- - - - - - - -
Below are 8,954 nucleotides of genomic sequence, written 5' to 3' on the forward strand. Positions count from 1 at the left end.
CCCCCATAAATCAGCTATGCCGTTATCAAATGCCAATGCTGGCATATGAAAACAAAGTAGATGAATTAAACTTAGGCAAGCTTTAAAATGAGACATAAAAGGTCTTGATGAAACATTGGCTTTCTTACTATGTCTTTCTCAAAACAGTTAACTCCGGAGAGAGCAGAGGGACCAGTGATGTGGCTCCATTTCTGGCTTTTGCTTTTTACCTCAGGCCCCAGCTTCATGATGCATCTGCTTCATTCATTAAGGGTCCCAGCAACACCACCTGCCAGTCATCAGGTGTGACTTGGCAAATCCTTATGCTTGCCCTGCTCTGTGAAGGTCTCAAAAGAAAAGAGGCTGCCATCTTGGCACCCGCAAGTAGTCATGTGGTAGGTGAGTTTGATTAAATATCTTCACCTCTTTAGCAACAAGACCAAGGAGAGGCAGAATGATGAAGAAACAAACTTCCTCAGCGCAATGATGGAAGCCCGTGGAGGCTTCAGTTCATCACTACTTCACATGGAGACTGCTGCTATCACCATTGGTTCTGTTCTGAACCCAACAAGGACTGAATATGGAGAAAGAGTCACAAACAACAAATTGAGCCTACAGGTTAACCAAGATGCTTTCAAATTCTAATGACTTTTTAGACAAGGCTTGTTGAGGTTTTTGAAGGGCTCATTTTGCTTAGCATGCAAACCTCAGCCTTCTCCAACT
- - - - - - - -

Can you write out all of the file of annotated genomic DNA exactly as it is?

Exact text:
Below are 8,954 nucleotides of genomic sequence, written 5' to 3' on the forward strand. Positions count from 1 at the left end.
CCCCCATAAATCAGCTATGCCGTTATCAAATGCCAATGCTGGCATATGAAAACAAAGTAGATGAATTAAACTTAGGCAAGCTTTAAAATGAGACATAAAAGGTCTTGATGAAACATTGGCTTTCTTACTATGTCTTTCTCAAAACAGTTAACTCCGGAGAGAGCAGAGGGACCAGTGATGTGGCTCCATTTCTGGCTTTTGCTTTTTACCTCAGGCCCCAGCTTCATGATGCATCTGCTTCATTCATTAAGGGTCCCAGCAACACCACCTGCCAGTCATCAGGTGTGACTTGGCAAATCCTTATGCTTGCCCTGCTCTGTGAAGGTCTCAAAAGAAAAGAGGCTGCCATCTTGGCACCCGCAAGTAGTCATGTGGTAGGTGAGTTTGATTAAATATCTTCACCTCTTTAGCAACAAGACCAAGGAGAGGCAGAATGATGAAGAAACAAACTTCCTCAGCGCAATGATGGAAGCCCGTGGAGGCTTCAGTTCATCACTACTTCACATGGAGACTGCTGCTATCACCATTGGTTCTGTTCTGAACCCAACAAGGACTGAATATGGAGAAAGAGTCACAAACAACAAATTGAGCCTACAGGTTAACCAAGATGCTTTCAAATTCTAATGACTTTTTAGACAAGGCTTGTTGAGGTTTTTGAAGGGCTCATTTTGCTTAGCATGCAAACCTCAGCCTTCTCCAACT